It’s an odd move, since pregnant women are actually ineligible for the program’s assistance. The state also banned Planned Parenthood clinics from receiving the same funds.
Perry’s rationale became clearer in his remarks at a facility called Source for Women in Houston, where he announced that it and other crisis pregnancy centers would join the Women’s Health Program.
“As our forefathers correctly understood, life is nothing less than a gift from God,” he told onlookers.
Perry closed those remarks with a religious benediction: “May God bless you and, through you, may He continue to bless the great state of Texas.”
It’s evident that Perry considers crisis pregnancy centers to be religious ministries. It’s also evident that this is exactly why he and his far-right colleagues in state government have decided to give them millions of public dollars every year.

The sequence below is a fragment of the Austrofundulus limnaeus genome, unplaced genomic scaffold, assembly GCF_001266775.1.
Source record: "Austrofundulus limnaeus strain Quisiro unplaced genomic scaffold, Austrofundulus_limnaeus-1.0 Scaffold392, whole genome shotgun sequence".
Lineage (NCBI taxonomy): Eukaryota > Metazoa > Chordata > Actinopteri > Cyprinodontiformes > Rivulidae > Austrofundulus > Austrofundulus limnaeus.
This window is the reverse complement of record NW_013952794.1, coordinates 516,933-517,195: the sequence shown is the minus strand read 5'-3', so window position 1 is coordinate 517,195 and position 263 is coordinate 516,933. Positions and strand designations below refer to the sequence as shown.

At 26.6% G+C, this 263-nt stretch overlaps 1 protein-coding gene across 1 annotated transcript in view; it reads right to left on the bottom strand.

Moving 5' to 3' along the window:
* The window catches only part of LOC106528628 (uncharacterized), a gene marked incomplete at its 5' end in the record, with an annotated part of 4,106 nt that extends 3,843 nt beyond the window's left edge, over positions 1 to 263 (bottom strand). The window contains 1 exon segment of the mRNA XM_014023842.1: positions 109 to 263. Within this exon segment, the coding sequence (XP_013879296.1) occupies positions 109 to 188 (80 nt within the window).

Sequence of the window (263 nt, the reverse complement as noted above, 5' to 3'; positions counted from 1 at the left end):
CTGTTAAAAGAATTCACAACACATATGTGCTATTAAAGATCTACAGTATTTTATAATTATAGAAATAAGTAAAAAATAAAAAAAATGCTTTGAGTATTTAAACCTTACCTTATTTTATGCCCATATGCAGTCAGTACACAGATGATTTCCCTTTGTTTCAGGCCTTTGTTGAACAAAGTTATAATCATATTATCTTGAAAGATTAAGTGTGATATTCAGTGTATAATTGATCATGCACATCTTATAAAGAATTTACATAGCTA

Under Perry, the centers are thriving. The Texas Observer quoted Cindy Ward of Pregnancy Resources Center of Abilene, Texas: “Our ministry is growing and continues to be blessed by the Lord. We are seeing more unchurched, abortion-minded women than ever before. We continue to pray that the Lord will bless our clinic and reach out to our community to embrace life!”
In Perry’s Texas, women are running out of options. The Republican-dominated state government continues to roll back abortion access. Perry recently signed controversial Senate Bill 5 despite an initial filibuster by state Sen. Wendy Davis (D-Fort Worth) that captured headlines nationwide. The bill imposed stringent requirements on abortion clinics, and some analysts say it could eventually close 37 of them, leaving just five that meet the state’s new standards.
Nor is the Texas approach unique. Kansas, Minnesota, Missouri, North Carolina, North Dakota and Pennsylvania have their own abortion alternatives programs in place.